I worked as a TA for a graudate PL class this year in spring, which was also the first time I taught students. The teaching experience was more interesting than I thought. I held office hours on Sunday, and a lot of PMP students came to my session (because mine was the last one before homework deadlines :P), so chatting with industry people about PL was very fun. I also made my first conference service at MICRO'21, where I was in the AEC. The artifact I evaulated involved training a BERT model, which couldn't be fit in the GPU in pipsqueak (PLSE lab machine), so I brought a bitcoin miner from my friend (Pengfei He) and used his RTX 3090 to do the evaluation (though I ran the training script simultaneously on CPU with pipsqueak). It was a very fun process when synchronizing with the PCs. The other reviewer gave them a top score for reproducibility but I tried several times and failed to reproduce their results, so I gave them the lowest score. A week before the eval deadline, a PC member came to me on Slack and asked me about this issue, and then I contacted with the authors. They managed to identify several bugs in the training script (including misconfigurations of epochs, data directories, etc.). It was a pitty that I tried several fixes from the authors but still failed to get the results :/ but generally, their work was very cool, which managed to do sentence-level energy consumption optimization for BERT inference on edge devices.

I put the Ph.D. application the last also because it is the most important one to talk about. I started the preparation around August by drafting my statement of purpose and sending out requests for recommendations. For SoP, I would recommend people to ask for some references from others because those would be good samples for format, structure, and potential contents, etc. Generally, the SoP is for showing research interests and related background (i.e. research experience), so the main content of my SoP is DTR and 3LA. I got the CRA award nomination in late September, and I built up my SoP and PS through the material preperation for the award selection, and later, thanks to the PLSE reading group, I was able to ask for some help on editing the draft from my colleagues. I applied to 10 institutions, and according to my colleagues, this is twice as many as most of them did, and it was a bit costy. My dream school is still CMU (I applied but was rejected when pursuing my B.S. degree) because the research involved in the Catalyst group matches exactly with my current research interests. At the same time, all the others I applied to are also great matches with my background and future research. The only concern I have is having no offers because apparently schools I applied to are highly selective, but we'll see...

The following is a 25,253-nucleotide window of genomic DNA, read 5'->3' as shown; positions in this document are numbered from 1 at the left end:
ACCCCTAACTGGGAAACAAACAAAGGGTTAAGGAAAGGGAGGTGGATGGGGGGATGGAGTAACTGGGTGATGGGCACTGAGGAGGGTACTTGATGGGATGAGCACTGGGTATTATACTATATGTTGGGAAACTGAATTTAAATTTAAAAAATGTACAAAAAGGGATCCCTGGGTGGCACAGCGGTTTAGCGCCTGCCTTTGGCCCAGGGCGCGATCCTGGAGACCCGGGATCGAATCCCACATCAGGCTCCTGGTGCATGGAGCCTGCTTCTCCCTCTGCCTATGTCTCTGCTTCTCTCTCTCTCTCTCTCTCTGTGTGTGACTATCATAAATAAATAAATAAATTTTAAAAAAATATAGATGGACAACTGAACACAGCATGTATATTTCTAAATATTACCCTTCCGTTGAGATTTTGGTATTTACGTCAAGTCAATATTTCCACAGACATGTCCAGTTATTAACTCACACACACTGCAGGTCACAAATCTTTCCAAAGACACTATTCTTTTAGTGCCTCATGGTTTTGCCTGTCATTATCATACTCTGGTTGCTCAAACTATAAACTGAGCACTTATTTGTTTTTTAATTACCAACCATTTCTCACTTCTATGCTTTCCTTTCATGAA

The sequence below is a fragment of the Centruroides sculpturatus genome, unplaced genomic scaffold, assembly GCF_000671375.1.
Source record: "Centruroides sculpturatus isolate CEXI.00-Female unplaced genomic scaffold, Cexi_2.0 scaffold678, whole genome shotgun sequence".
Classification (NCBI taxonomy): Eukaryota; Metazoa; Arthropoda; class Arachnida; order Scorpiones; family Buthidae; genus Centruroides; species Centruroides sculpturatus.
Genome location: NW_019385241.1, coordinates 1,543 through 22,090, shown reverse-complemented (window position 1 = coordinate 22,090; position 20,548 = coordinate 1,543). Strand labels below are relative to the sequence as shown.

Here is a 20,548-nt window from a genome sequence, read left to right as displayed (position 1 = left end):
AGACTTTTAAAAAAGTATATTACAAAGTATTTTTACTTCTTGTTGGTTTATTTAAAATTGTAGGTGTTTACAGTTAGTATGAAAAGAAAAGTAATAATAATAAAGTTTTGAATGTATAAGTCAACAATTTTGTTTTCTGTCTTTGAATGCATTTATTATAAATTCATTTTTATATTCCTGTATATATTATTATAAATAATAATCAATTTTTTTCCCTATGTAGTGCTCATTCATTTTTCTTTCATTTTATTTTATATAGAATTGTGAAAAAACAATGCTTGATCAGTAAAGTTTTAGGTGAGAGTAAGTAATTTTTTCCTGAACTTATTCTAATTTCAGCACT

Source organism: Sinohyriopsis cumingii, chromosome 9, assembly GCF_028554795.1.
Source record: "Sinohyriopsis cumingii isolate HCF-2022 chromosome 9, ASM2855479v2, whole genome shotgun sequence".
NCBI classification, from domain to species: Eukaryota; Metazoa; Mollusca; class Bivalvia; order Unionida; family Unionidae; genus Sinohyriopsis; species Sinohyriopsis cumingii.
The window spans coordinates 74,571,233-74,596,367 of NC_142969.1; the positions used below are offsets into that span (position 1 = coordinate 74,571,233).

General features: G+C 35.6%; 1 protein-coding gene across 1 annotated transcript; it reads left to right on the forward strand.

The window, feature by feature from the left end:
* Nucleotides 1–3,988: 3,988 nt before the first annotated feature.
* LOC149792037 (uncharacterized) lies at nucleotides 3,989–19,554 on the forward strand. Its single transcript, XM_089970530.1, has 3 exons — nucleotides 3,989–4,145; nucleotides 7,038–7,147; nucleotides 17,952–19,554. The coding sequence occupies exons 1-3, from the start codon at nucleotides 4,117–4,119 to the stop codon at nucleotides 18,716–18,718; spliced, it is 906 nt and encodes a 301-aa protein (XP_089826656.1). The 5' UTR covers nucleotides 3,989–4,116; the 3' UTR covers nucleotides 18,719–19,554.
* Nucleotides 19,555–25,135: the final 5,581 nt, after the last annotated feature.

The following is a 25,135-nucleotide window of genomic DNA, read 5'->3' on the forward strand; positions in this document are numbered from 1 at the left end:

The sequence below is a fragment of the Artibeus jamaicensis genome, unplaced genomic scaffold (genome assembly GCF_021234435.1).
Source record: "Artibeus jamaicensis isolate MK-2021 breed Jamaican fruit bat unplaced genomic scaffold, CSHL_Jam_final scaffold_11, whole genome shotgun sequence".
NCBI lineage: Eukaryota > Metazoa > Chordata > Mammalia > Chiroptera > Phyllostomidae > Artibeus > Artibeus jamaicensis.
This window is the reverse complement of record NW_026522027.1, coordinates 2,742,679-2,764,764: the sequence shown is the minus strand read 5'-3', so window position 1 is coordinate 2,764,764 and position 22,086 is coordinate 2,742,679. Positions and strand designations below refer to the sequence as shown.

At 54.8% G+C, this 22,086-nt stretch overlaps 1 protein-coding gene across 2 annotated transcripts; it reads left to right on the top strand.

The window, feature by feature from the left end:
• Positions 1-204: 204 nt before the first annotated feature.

I would like to thank all my friends, teachers and colleagues helped me along the way of graduate school applications. Especially, I want to thank Prof. Zachary Tatlock for advising me on various research projects and providing me enourmous supports on doing research. I want to thank Prof. Sharad Malik and Prof. Aarti Gupta from Princeton University for their recommendation letter and collaboration on the 3LA project. I want to Thank Dr. James Wilcox for his advise on learning PL and research and his recommendation letter. I also want to thank Steven Lyubomirsky on advising me and helping me out the paper works for applications and the recommendations to Intel. I couldn't have those nice experience and applications without their support. Lastly and the most importantly, I would like to thank my parents for their understanding and support for my studying in a foreign country, especially during the COVID-19 hard time. I miss you so much! Thank you all!

Goals for 2022

2022 would be a very dense and busy year for me, no matter whether I would be going to a graduate school. For simplicity, I will bullet point all of them here:

  • Application decision comes in late Jan and early Feb: make a decision, and then I will plan the visit days
  • PLDI'22 rebuttal comes in Mid-Feb: if the paper is likely to be rejected, we will need to prepare for a resubmission (potentially ASPLOS)
  • We have an ongoing research about formal verification for DSL to DSA compilation, collaborating with Princeton folks. We are aiming at OOPSLA
  • I will probably help on another conference paper of Glenside, or on Relax (Relay-next)
  • I will probably be joining Intel as a research intern in spring 2022 doing formal verification
  • I will be joining Taichi Graphics as a compiler dev intern in summer 2022 (I have accepted the offer)